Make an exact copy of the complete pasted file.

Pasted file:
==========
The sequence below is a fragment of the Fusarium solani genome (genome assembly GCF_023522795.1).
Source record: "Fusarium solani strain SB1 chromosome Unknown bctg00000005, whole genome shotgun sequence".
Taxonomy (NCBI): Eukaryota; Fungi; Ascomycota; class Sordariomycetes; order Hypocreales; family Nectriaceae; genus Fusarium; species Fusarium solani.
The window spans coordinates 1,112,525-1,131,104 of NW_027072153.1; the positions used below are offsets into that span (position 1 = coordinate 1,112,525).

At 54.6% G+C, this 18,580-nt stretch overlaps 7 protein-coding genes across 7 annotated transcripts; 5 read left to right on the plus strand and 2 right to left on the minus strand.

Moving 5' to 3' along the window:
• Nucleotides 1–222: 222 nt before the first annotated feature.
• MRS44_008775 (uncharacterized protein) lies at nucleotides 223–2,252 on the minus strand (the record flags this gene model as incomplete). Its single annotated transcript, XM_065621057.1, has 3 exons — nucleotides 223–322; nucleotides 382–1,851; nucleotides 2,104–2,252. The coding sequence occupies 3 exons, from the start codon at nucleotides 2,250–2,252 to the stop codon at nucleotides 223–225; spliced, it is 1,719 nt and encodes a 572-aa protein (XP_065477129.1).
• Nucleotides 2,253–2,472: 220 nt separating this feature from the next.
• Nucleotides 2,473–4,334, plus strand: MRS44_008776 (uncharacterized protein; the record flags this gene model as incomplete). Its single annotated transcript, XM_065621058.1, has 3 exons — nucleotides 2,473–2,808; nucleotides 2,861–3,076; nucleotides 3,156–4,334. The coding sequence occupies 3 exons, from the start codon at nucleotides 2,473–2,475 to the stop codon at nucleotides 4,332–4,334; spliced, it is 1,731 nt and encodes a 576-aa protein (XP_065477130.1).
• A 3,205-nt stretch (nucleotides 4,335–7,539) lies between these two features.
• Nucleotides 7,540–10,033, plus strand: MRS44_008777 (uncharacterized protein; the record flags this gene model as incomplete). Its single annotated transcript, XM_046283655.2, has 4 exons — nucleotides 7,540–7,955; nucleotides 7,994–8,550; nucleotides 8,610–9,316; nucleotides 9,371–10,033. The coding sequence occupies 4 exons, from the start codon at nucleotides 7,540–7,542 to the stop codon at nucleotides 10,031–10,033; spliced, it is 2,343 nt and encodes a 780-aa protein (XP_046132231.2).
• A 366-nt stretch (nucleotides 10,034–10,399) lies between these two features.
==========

The sequence below is a fragment of the Fusarium solani genome (genome assembly GCF_023522795.1).
Source record: "Fusarium solani strain SB1 chromosome Unknown bctg00000005, whole genome shotgun sequence".
Taxonomy (NCBI): Eukaryota; Fungi; Ascomycota; class Sordariomycetes; order Hypocreales; family Nectriaceae; genus Fusarium; species Fusarium solani.
The window spans coordinates 1,112,525-1,131,104 of NW_027072153.1; the positions used below are offsets into that span (position 1 = coordinate 1,112,525).

At 54.6% G+C, this 18,580-nt stretch overlaps 7 protein-coding genes across 7 annotated transcripts; 5 read left to right on the plus strand and 2 right to left on the minus strand.

Moving 5' to 3' along the window:
• Nucleotides 1–222: 222 nt before the first annotated feature.
• MRS44_008775 (uncharacterized protein) lies at nucleotides 223–2,252 on the minus strand (the record flags this gene model as incomplete). Its single annotated transcript, XM_065621057.1, has 3 exons — nucleotides 223–322; nucleotides 382–1,851; nucleotides 2,104–2,252. The coding sequence occupies 3 exons, from the start codon at nucleotides 2,250–2,252 to the stop codon at nucleotides 223–225; spliced, it is 1,719 nt and encodes a 572-aa protein (XP_065477129.1).
• Nucleotides 2,253–2,472: 220 nt separating this feature from the next.
• Nucleotides 2,473–4,334, plus strand: MRS44_008776 (uncharacterized protein; the record flags this gene model as incomplete). Its single annotated transcript, XM_065621058.1, has 3 exons — nucleotides 2,473–2,808; nucleotides 2,861–3,076; nucleotides 3,156–4,334. The coding sequence occupies 3 exons, from the start codon at nucleotides 2,473–2,475 to the stop codon at nucleotides 4,332–4,334; spliced, it is 1,731 nt and encodes a 576-aa protein (XP_065477130.1).
• A 3,205-nt stretch (nucleotides 4,335–7,539) lies between these two features.
• Nucleotides 7,540–10,033, plus strand: MRS44_008777 (uncharacterized protein; the record flags this gene model as incomplete). Its single annotated transcript, XM_046283655.2, has 4 exons — nucleotides 7,540–7,955; nucleotides 7,994–8,550; nucleotides 8,610–9,316; nucleotides 9,371–10,033. The coding sequence occupies 4 exons, from the start codon at nucleotides 7,540–7,542 to the stop codon at nucleotides 10,031–10,033; spliced, it is 2,343 nt and encodes a 780-aa protein (XP_046132231.2).
• A 366-nt stretch (nucleotides 10,034–10,399) lies between these two features.